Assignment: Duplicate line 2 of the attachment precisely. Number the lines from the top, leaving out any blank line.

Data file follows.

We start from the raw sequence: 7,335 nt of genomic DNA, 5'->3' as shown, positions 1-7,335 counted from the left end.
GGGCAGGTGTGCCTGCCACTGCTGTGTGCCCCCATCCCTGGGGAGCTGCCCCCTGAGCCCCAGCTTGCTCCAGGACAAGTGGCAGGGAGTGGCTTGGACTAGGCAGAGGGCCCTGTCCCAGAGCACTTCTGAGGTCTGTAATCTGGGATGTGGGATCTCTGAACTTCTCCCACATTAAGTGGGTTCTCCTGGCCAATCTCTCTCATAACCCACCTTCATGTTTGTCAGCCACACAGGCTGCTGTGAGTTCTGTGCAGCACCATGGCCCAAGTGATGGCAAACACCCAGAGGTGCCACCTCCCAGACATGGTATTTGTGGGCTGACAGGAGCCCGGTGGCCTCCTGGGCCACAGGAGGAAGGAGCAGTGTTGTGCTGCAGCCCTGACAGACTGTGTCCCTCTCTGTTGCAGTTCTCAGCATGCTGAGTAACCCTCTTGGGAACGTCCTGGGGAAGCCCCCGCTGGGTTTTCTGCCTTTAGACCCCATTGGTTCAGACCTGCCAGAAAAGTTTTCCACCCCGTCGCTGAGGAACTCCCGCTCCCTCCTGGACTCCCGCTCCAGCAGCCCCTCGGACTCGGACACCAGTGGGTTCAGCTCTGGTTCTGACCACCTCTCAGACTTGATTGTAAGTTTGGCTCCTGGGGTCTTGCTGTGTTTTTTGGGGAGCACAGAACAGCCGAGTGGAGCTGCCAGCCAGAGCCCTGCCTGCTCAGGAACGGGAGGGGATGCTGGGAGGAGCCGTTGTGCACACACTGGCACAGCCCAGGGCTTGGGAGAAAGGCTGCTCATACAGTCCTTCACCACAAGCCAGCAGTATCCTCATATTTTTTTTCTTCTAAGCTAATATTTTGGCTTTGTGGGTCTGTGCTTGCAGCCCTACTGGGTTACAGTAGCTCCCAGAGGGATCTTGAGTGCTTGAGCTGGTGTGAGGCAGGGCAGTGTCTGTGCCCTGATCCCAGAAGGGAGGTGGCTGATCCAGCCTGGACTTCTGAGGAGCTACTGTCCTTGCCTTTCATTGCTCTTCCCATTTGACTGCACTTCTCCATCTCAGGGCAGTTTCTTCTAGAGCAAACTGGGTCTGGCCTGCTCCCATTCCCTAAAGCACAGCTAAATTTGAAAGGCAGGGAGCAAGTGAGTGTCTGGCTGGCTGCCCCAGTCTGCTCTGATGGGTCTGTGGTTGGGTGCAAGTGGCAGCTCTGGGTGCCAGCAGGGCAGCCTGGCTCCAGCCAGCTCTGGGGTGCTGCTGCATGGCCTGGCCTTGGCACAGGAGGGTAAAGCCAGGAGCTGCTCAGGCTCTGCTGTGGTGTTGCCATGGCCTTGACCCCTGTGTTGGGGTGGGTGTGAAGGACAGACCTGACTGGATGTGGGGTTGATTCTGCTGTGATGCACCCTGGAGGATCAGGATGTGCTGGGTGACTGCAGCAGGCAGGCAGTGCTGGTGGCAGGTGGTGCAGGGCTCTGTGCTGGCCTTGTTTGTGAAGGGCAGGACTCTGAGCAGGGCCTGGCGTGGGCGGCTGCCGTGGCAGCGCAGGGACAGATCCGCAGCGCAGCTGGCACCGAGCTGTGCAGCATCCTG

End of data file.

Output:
GGGCAGGTGTGCCTGCCACTGCTGTGTGCCCCCATCCCTGGGGAGCTGCCCCCTGAGCCCCAGCTTGCTCCAGGACAAGTGGCAGGGAGTGGCTTGGACTAGGCAGAGGGCCCTGTCCCAGAGCACTTCTGAGGTCTGTAATCTGGGATGTGGGATCTCTGAACTTCTCCCACATTAAGTGGGTTCTCCTGGCCAATCTCTCTCATAACCCACCTTCATGTTTGTCAGCCACACAGGCTGCTGTGAGTTCTGTGCAGCACCATGGCCCAAGTGATGGCAAACACCCAGAGGTGCCACCTCCCAGACATGGTATTTGTGGGCTGACAGGAGCCCGGTGGCCTCCTGGGCCACAGGAGGAAGGAGCAGTGTTGTGCTGCAGCCCTGACAGACTGTGTCCCTCTCTGTTGCAGTTCTCAGCATGCTGAGTAACCCTCTTGGGAACGTCCTGGGGAAGCCCCCGCTGGGTTTTCTGCCTTTAGACCCCATTGGTTCAGACCTGCCAGAAAAGTTTTCCACCCCGTCGCTGAGGAACTCCCGCTCCCTCCTGGACTCCCGCTCCAGCAGCCCCTCGGACTCGGACACCAGTGGGTTCAGCTCTGGTTCTGACCACCTCTCAGACTTGATTGTAAGTTTGGCTCCTGGGGTCTTGCTGTGTTTTTTGGGGAGCACAGAACAGCCGAGTGGAGCTGCCAGCCAGAGCCCTGCCTGCTCAGGAACGGGAGGGGATGCTGGGAGGAGCCGTTGTGCACACACTGGCACAGCCCAGGGCTTGGGAGAAAGGCTGCTCATACAGTCCTTCACCACAAGCCAGCAGTATCCTCATATTTTTTTTCTTCTAAGCTAATATTTTGGCTTTGTGGGTCTGTGCTTGCAGCCCTACTGGGTTACAGTAGCTCCCAGAGGGATCTTGAGTGCTTGAGCTGGTGTGAGGCAGGGCAGTGTCTGTGCCCTGATCCCAGAAGGGAGGTGGCTGATCCAGCCTGGACTTCTGAGGAGCTACTGTCCTTGCCTTTCATTGCTCTTCCCATTTGACTGCACTTCTCCATCTCAGGGCAGTTTCTTCTAGAGCAAACTGGGTCTGGCCTGCTCCCATTCCCTAAAGCACAGCTAAATTTGAAAGGCAGGGAGCAAGTGAGTGTCTGGCTGGCTGCCCCAGTCTGCTCTGATGGGTCTGTGGTTGGGTGCAAGTGGCAGCTCTGGGTGCCAGCAGGGCAGCCTGGCTCCAGCCAGCTCTGGGGTGCTGCTGCATGGCCTGGCCTTGGCACAGGAGGGTAAAGCCAGGAGCTGCTCAGGCTCTGCTGTGGTGTTGCCATGGCCTTGACCCCTGTGTTGGGGTGGGTGTGAAGGACAGACCTGACTGGATGTGGGGTTGATTCTGCTGTGATGCACCCTGGAGGATCAGGATGTGCTGGGTGACTGCAGCAGGCAGGCAGTGCTGGTGGCAGGTGGTGCAGGGCTCTGTGCTGGCCTTGTTTGTGAAGGGCAGGACTCTGAGCAGGGCCTGGCGTGGGCGGCTGCCGTGGCAGCGCAGGGACAGATCCGCAGCGCAGCTGGCACCGAGCTGTGCAGCATCCTG